When journalists Joe and Susan Trento obtain a copy of the US international no-fly list, which the Transportation Security Administration uses to prevent known terrorists from flying to the US and other countries, they find that 14 of the alleged 9/11 hijackers are still on it. They are: Satam Al Suqami, Waleed Alshehri, Wail Alshehri, Abdulaziz Alomari, Hamza Alghamdi, Fayez Ahmed Banihammad, Ahmed Alghamdi, Mohand Alshehri, Majed Moqed, Hani Hanjour, Salem Alhazmi, Saeed Alghamdi, Ahmed Alnami, and Ahmed Alhaznawi. Shortly after 9/11, it was reported that some of the hijackers were still alive (see September 16-23, 2001) and this may be the reason for the apparent error, although the set of hijackers reported to be still alive and the set of 14 hijackers still on the no-fly list only partially overlap. (Trento and Trento 2006, pp. 189-192) The no-fly list also contains manifold problems and at least one other dead terrorist is on it (see March 2006).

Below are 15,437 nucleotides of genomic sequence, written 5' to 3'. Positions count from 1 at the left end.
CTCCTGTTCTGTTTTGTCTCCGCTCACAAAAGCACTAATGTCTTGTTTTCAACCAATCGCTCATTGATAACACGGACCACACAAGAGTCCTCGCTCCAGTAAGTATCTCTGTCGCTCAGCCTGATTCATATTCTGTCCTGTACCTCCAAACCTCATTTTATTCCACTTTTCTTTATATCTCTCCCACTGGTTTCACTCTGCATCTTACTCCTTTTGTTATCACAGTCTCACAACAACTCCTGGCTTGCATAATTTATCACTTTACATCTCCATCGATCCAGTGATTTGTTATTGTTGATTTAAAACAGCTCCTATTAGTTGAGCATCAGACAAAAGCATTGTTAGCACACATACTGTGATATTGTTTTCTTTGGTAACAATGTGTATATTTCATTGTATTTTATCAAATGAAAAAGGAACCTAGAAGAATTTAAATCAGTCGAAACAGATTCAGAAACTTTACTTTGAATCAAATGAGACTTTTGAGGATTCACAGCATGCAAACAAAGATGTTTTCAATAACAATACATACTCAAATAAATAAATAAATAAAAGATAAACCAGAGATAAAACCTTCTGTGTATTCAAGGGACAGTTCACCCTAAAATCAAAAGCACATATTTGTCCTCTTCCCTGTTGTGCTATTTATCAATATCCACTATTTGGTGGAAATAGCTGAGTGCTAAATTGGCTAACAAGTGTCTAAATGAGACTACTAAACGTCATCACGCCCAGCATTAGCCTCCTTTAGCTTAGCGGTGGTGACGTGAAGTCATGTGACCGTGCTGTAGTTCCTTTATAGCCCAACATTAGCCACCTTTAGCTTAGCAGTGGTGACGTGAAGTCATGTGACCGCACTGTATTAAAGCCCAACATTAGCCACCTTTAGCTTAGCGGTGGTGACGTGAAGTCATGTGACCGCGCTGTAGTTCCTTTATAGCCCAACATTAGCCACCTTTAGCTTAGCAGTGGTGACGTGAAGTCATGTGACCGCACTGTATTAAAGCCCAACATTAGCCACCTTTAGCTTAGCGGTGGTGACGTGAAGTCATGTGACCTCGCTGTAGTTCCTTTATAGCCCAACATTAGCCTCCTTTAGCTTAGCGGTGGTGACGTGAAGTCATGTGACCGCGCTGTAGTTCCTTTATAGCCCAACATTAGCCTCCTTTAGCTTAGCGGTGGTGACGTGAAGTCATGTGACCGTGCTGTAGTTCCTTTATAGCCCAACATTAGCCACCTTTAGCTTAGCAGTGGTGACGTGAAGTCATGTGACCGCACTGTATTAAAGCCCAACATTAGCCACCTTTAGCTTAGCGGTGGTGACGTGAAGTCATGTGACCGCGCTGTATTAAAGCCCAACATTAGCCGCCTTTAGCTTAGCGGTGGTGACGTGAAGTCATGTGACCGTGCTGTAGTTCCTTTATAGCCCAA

Zacarias Moussaoui on his way to the Supermax prison.Zacarias Moussaoui on his way to the Supermax prison. [Source: WNBC / Jonathan Deinst]Zacarias Moussaoui is sentenced to life in prison for his role in the 9/11 attacks. A jury sentences him to six consecutive life terms without the possibility of parole. A single juror votes against the death penalty for one of the three counts for which Moussaoui is eligible to receive the death sentence (see March 6-May 4, 2006). For the other two counts, the vote is 10-2. According to the foreman of the jury, the lone dissenter did not identify his or herself to the other jurors during deliberations and consequently they could not discuss the person’s reasons for opposing the death penalty. “But there was no yelling. It was as if a heavy cloud of doom had fallen over the deliberation room, and many of us realized that all our beliefs and our conclusions were being vetoed by one person,” the foreman explains to the Washington Post. “We tried to discuss the pros and cons. But I would have to say that most of the arguments we heard around the deliberation table were [in favor of the death penalty]… Our sense was this was a done deal for that person and whoever that person is, they were consistent from the first day and their point of view didn’t change.” (Dwyer 5/12/2006) As a result of the vote, Moussaoui will not be executed and instead will serve six life sentences at the Supermax prison in Florence, Colorado. A day after the sentencing, on May 5, Moussaoui files a motion to withdraw his guilty plea. He says that his March 27 testimony that he was supposed to have hijacked a fifth plane on September 11 and fly it into the White House “was a complete fabrication.” At sentencing the judge told him, “You do not have a right to appeal your convictions, as was explained to you when you plead guilty. You waived that right.” (Sniffen 5/8/2006)